Project description. This project has two parts: (a) In many foreign countries, internet and email access can be slow, expensive, unreliable, or unavailable but can be critical to project success or traveler safety. However, GSM cellular telephone networks are ubiquitous, and the installation of an inexpensive microSIM (µSIM ) for a local network in a GSM iPad or other tablet provides the user with contract-free mobile internet and email, enabling ready access to web-based resources, expert advice, and emergency communications (e.g., iJet notfications). No special tools are needed to install a µSIM – the tray holding it can be opened using a paperclip. A 1 GB µSIM costs about as much as one day of hotel internet access, but can provide email access (depending on usage) for up to a month. All iPads with wireless connectivity sold by Apple in the US are not locked or tied to a particular carrier (µSIM access in GSM Android tablets is certainly possible, but will not be addressed in detail to keep the scope of this short project manageable). The primary barriers to wider adoption of µSIM tablet internet & email appear to be lack of awareness that this can be done and how to do it, and one goal of this project is to make a non-technical audience aware of the availability of this technology and how easily it can be implemented. (b) The tablet can also be used to store or access key travel, safety and academic documents, such as scanned passport pages (critical for rapid replacement of a lost passport), travel insurance documentation, emergency contact and credit card numbers, scanned drug & vision prescriptions, immunization records, student goal sheets/work logs, and so on, creating an invaluable travel resource in a small highly portable package that has a long battery life. This enables the traveler to avoid having to carry a laptop computer and its associated gear, and/or to avoid having to use a phone interface for long or complex messages.
Deliverables. (a) A non-technical explanation of how and why this works, a short glossary of technical terms, a comparison showing the costs and limitations of other ways to obtain internet and email access abroad (e.g., international 3G plans), assurance that installing a new µSIM does not void the tablet warranty, basic troubleshooting instructions, and similar documents addressing other user concerns. (b) A how-to manual (both online and digital versions) consisting of contact information for network providers that offer µSIMs provisioned for iPads in various countries, instructions (how to identify a GSM iPad, check network coverage, install and test a µSIM in an iPad, estimate usage over time, turn connectivity off & on, reset the iPad, and so on). (c) A package of digital travel links, including those on the Risk Management (RM) website http://www.rmis.ucsf.edu/RMISDetails.aspx?Panel=9 and the SOM Study Abroad (SA) website http://medschool.ucsf.edu/intlprograms/Programs/Study_Abroad.aspx as well as instructions on creating personalized resources, e.g., a scanned version of essential passport pages. A sample (redacted) set of such resources will be developed. (d) A list of useful free & low-cost tablet travel resources, such as Google Maps/Earth/Translate, SmugMug (offline picture storage app), and OffMaps2 (offline city maps). All deliverables will be linked or housed on GHS, SA & RM webpages. Proof of concept has been independently demonstrated by two project team members, and we hope to be able to test and evaluate µSIM iPad access in Mexico, Central America, and Kenya this coming September (and if so, the travelers involved will provide structured evaluation and feedback on the deliverables – we’d also like to try out sending iPad photos for medical consultation as well as VoIP connections with the iPad).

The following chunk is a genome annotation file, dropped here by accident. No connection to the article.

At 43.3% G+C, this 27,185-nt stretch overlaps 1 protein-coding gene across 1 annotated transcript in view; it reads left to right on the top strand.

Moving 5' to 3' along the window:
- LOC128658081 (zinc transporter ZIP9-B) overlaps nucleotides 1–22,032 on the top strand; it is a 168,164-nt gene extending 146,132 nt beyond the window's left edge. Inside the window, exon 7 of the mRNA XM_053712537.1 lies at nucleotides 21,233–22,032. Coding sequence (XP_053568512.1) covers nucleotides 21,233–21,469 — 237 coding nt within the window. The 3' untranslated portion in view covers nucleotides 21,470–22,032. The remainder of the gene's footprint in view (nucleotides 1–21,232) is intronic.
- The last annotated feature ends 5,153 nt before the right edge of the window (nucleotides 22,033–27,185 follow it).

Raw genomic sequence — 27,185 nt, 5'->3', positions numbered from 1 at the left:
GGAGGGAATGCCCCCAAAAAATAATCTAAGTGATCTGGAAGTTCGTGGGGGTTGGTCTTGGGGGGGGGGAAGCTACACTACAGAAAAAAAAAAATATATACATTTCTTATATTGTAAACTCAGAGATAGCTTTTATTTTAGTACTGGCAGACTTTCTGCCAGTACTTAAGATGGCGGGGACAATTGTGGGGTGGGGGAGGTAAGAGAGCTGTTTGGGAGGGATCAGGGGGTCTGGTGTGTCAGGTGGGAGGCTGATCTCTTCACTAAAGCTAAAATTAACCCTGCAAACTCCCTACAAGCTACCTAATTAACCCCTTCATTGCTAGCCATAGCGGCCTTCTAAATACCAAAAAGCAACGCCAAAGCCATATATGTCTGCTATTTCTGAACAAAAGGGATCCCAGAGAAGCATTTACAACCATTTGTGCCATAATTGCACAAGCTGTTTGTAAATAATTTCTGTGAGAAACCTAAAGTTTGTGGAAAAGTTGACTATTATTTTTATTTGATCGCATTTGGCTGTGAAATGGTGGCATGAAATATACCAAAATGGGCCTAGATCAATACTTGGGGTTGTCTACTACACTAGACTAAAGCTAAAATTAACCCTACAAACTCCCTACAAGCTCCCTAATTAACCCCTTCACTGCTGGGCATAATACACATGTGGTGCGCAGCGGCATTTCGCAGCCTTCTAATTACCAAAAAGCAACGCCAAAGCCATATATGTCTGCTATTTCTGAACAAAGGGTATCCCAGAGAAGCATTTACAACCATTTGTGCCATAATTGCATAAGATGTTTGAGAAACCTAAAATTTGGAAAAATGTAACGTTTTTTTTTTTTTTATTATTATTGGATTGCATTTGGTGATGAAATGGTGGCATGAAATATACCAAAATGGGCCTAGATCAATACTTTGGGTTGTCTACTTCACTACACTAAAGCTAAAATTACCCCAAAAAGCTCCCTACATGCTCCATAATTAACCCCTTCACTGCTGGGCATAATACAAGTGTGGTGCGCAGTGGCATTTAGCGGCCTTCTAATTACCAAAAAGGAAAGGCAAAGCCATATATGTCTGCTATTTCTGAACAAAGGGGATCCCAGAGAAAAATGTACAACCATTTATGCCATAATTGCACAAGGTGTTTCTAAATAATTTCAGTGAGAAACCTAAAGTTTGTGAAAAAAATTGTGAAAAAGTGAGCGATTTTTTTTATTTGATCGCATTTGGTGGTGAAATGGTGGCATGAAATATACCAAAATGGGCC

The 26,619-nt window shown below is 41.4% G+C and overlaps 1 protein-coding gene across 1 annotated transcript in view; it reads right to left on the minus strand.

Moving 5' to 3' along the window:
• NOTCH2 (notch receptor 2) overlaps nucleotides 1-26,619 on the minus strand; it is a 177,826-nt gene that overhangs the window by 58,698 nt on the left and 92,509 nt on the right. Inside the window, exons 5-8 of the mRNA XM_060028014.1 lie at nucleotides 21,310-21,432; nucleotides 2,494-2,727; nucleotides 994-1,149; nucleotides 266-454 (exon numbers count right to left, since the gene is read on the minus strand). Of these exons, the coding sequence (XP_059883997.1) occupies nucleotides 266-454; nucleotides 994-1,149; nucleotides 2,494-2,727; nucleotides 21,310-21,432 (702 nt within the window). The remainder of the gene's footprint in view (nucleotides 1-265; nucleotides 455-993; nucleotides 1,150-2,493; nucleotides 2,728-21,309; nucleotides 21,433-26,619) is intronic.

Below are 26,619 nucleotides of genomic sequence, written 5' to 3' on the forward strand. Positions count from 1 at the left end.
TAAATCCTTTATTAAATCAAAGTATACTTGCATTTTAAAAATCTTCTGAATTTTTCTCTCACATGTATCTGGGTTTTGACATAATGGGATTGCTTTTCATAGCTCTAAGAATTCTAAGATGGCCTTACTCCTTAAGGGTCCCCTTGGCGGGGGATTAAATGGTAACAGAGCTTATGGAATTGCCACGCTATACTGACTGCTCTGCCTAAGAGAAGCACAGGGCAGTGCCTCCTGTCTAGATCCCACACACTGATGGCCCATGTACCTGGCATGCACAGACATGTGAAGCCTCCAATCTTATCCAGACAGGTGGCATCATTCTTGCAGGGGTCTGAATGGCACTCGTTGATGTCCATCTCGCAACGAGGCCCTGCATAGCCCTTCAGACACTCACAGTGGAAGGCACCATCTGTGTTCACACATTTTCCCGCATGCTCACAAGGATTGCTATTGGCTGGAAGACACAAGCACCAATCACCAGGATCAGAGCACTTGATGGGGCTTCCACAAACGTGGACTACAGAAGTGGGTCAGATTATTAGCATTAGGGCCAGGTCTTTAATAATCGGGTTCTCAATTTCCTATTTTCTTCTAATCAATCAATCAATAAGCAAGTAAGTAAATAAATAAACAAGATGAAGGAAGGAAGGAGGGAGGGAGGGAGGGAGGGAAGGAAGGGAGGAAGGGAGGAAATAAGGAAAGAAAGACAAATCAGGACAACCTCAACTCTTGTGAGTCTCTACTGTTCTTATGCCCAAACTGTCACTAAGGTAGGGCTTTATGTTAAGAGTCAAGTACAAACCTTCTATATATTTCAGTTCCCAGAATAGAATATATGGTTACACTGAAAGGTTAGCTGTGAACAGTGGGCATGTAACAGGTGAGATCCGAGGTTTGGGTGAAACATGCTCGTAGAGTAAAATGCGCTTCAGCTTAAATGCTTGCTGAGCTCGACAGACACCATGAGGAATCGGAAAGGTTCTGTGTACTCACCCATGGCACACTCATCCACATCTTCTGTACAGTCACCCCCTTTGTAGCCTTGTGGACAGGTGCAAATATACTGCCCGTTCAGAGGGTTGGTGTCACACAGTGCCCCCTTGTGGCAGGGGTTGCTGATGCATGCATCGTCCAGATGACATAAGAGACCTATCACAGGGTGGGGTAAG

Impact on UCSF’s mission and community. This project would directly support UCSF’s vision of Advancing Health Worldwide, and could facilitate inter-professional provision of health care. Any member of the UCSF community who is travelling outside the US for rotations, research, and/or academic business – particularly, but not limited to, students, faculty and staff in Global Health Sciences (GHS) - in an area with GSM mobile phone service would potentially benefit from this project. By providing electronic communication 24/7, it would contribute to their safety, security, and mentorship, could enable distance consultation, and might also result in significant cost savings for internet access.
Team members (all will be users/project evaluators): Chris Cullander, Institutional Research, SAA – visionary, subject matter expert/content provision, utilization evaluation; Andrew Sinclair, Risk Management & Insurance Services –subject matter expert/content provision; Scott Barter, ITS- network and phone technologist; Teresa Moeller, CTSI & GHS – subject matter expert/content provision, dissemination; Mylo Schaaf, Pathways Explore Global Health Advisor - subject matter expert/content provision, supervision of students abroad, utilization evaluation.
Estimated time devoted by each team member CC – project lead, ~50% time on evenings and weekends (non-worktime), all deliverables. AS – travel safety management resources, ~10% time, primarily deliverable c. SB – technical advice & explanations,~10% time, evenings, primarily deliverable a. TM - GHS & CTSI web resources, ~15% time, primarily deliverable c and review of a & b. MS - supervision of students abroad, ~15% time, primarily deliverable c & traveler evaluations, if accomplished.
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